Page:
Thomas Cleary’s Zen Lessons: The Art of Leadership applies Zen principles to leadership, from mindful simplicity to inner wisdom.

This, is my father’s favorite book on leadership, and one he gifted to me when I took my first management role. I admire its more philosophical approach to leadership, and I think it can benefit anyone looking to grow in that role.

Why I chose this book:

As we continue on our journey to self-enlightenment – or at least a fun trip down the path of books that have been influential to my career – we come to Zen Lessons. This book was a gift from my dad at a milestone in my career. I have always looked up to him for many reasons, and his ability to manage people and problems with an amazing sense of chill is truly outstanding.

I recommend it for:

The lessons learned in this book can speak to anyone who is in or is interested in taking a leadership role.

It’s good to remember that leadership isn’t always a management title. Leading is intuitive. This book will especially speak to anyone looking for more inwardly focused growth.

Key points:

The book delves into the core principles of Zen, emphasizing mindfulness, simplicity and the cultivation of inner wisdom. The author’s emphasis on the present moment and the interconnectedness of all things reflects the essence of Zen philosophy, providing a refreshing perspective on leadership that goes beyond conventional approaches.

Cleary skillfully weaves together ancient Zen teachings with contemporary leadership concepts, creating a guide that is relevant to leaders in various fields. The chapters are concise, yet each sentence carries a depth of insight, encouraging readers to reflect on their own leadership practices.

One of the strengths of Cleary’s work is his ability to distill complex ideas into clear, practical advice. He draws upon the wisdom of Zen masters and uses their anecdotes to illustrate key principles, making the book not only intellectually engaging but also emotionally resonant. The narrative flows seamlessly, and readers are likely to find themselves captivated by the anecdotes and reflections shared.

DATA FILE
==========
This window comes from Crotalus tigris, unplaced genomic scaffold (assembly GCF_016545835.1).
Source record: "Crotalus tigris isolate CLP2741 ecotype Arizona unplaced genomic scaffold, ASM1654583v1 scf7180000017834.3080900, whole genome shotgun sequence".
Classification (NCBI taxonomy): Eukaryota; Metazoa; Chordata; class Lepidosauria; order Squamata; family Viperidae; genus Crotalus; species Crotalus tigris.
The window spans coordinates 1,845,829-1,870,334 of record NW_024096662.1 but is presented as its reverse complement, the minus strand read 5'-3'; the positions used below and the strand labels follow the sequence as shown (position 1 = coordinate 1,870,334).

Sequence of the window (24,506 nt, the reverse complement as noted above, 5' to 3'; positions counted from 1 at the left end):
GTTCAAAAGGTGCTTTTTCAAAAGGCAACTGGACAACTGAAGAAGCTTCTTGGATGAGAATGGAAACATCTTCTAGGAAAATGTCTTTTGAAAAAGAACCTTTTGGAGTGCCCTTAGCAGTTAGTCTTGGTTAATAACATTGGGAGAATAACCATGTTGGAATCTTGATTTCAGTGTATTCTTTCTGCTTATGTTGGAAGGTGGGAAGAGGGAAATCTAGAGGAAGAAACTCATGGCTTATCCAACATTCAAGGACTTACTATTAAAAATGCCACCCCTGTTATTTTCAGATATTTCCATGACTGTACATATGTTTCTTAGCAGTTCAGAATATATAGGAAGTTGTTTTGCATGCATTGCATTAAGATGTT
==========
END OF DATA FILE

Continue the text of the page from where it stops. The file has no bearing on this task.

Throughout the book, Cleary emphasizes the importance of self-awareness, a quality often overlooked in leadership discussions. By encouraging leaders to look inward and cultivate a deep understanding of themselves, he advocates for a leadership style that is grounded in authenticity and compassion.

Zen Lessons serves as a guide for leaders seeking to navigate the complexities of the modern world with a calm and centered mind. Cleary’s writing is accessible to both those familiar with Zen philosophy and those new to the concepts, making it an inclusive read for a diverse audience. The book transcends cultural boundaries, offering universal principles that can be applied in various leadership contexts.

My takeaway:

Leadership roles can take many directions and often can be high-pressure. What I love about this book is that it explores the concept of being a leader from a place of compassion and balance. It isn’t enough to provide direction but also how and why, and doing it in a way that will help rather than hinder is an incredibly useful skill.

I also appreciate Cleary’s writing style. It’s easy to absorb and can help any leader be their best self.

What should I read next?

My library of business books is large, but I’m always looking to build it out. If you have any suggestions for business books that are meaningful to you, please let me know at, and after I give it a read, I’ll share my impressions in PPAI Magazine.

Gibbons-Rauch, CAS, MBA, is PPAI’s professional development lead.